Some charter schools also have a specialized focus and curriculum, designed to meet student needs and interests. Examples include language immersion programs, Afro-centric curriculum, technology and math and science. Charter schools are overseen by a school board and operated individually. They operate under a charter that is granted by their authorizer, typically a university, community college or school district. DPSCD is the authorizer for 4 charter schools.

Charters operate under “open enrollment requirements” that mandate that any child who applies must be enrolled unless a seat is not available. Each charter school board approves the schools open enrollment period and process.  

This information is publicly available and parents can ask to know when the open enrollment period ends. If at the end of the open enrollment period the demand for a school is higher than availability, a public lottery is held to assign open seats. Again, this information is approved in advance by each charter school board and the information is available to parents. After the open enrollment period, students are admitted on a rolling basis and according to availability.

Charters are not permitted to have any requirements (other than living in Michigan) for admission so there are no magnet or exam charter schools.
Each school has its own application process.

Enrollment requirements can be found by reviewing school profile pages, by visiting the school’s website, and/or by contacting the school. In most cases, each charter school will have an application for parents to fill out that asks for information about the student, the school may request school and immunization records and in some cases, offer a shadow/visit day as an option.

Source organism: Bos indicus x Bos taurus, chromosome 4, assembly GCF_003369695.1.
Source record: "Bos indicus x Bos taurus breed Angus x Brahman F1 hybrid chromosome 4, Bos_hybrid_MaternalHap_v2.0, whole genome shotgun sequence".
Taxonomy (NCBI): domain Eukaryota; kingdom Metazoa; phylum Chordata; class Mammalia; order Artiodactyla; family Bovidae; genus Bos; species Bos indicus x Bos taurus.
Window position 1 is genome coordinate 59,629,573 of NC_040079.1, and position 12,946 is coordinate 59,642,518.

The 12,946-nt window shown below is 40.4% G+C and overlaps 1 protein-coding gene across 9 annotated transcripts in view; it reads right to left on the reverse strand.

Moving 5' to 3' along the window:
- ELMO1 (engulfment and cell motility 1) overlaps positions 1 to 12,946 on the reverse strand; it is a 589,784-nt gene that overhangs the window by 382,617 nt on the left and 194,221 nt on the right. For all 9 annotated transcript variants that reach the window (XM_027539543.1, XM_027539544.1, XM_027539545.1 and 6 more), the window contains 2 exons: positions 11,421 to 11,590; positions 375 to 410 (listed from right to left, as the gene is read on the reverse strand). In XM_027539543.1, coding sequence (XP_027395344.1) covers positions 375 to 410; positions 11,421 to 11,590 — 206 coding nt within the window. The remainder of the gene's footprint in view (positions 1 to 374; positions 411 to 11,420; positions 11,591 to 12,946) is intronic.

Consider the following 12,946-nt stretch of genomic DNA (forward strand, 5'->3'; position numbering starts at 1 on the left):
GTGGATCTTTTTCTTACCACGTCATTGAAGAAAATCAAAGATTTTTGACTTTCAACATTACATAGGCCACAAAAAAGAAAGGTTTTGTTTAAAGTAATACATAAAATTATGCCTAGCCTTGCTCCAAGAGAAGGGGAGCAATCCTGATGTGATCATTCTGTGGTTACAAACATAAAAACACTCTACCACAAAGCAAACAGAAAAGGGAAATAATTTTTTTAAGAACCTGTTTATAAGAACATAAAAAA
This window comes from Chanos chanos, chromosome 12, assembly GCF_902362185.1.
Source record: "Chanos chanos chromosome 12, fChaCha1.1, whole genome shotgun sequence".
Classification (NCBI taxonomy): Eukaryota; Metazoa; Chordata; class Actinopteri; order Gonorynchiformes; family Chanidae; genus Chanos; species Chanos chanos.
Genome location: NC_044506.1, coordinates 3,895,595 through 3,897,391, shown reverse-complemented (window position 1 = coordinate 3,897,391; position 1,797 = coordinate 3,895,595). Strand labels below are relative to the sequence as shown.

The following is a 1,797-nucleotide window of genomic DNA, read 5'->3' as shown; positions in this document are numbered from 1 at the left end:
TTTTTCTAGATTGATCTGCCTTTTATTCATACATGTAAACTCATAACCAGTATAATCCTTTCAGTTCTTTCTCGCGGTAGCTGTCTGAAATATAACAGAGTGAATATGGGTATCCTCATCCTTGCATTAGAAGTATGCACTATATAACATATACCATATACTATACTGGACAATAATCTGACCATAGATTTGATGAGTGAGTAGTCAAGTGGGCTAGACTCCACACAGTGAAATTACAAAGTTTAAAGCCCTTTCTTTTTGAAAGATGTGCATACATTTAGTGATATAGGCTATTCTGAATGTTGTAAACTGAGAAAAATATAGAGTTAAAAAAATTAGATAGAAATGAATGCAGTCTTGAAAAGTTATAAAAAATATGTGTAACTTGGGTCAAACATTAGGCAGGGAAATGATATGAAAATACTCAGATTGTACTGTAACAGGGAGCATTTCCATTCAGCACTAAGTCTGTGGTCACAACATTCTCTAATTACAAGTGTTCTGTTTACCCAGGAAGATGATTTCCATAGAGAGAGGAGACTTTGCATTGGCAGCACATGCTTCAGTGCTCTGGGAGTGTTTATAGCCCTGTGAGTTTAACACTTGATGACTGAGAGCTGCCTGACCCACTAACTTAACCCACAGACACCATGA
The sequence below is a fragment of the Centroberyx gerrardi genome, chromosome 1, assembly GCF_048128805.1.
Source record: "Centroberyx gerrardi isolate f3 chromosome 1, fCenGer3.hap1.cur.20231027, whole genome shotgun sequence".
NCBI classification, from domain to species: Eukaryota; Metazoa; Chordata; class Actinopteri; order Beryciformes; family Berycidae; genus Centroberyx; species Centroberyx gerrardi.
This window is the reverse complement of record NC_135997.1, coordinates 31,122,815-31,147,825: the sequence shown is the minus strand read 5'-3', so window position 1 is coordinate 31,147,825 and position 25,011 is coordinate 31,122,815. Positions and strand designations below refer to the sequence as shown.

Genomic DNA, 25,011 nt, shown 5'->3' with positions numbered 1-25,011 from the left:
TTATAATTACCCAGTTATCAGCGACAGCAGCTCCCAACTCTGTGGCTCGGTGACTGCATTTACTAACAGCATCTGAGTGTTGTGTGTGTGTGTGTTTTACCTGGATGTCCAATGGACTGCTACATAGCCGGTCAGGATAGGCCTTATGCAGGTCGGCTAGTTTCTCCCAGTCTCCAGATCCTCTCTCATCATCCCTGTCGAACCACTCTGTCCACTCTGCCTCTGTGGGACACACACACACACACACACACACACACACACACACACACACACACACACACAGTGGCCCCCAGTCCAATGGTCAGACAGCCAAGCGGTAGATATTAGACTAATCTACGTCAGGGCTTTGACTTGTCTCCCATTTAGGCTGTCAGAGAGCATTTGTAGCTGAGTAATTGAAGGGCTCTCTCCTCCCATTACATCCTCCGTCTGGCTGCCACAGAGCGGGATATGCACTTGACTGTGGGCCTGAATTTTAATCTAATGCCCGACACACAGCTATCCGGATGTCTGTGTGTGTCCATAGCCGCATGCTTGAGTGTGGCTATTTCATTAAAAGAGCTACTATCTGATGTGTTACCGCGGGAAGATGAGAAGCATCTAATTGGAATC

Charters open via charter contracts issued by a select group of authorizers that are responsible for oversight of charter schools in Michigan. Most authorizers are Universities and Community Colleges. Charters must follow the same laws as traditional public schools for serving families experiencing homelessness/transition, special education students, and youth returning from incarceration.

All charter school teachers must be certified and students are held to the same accountability standards. A school board oversees each school and holds public meetings according to law.

Private Schools

Private schools are non-public schools that charge tuition for attendance. Some offer school-based financial aid and/or accept scholarships or outside forms of financial aid.

Some private schools have religious affiliations and offer curriculum that includes religious teachings.

Each school has its own application process.

Private Schools are NOT included in this guide.

Virtual Schools

These web-based schools typically provide all textbooks and instructional materials, and students are assigned to certified teachers. A growing number are available in Michigan. Some are classified as charters (such as Michigan Virtual Charter Academy and Highpoint Virtual Academy of Michigan) while others are operated by a local school district. Tuition-based options are available.

Each school has its own application process.

Virtual Schools are NOT included in this guide.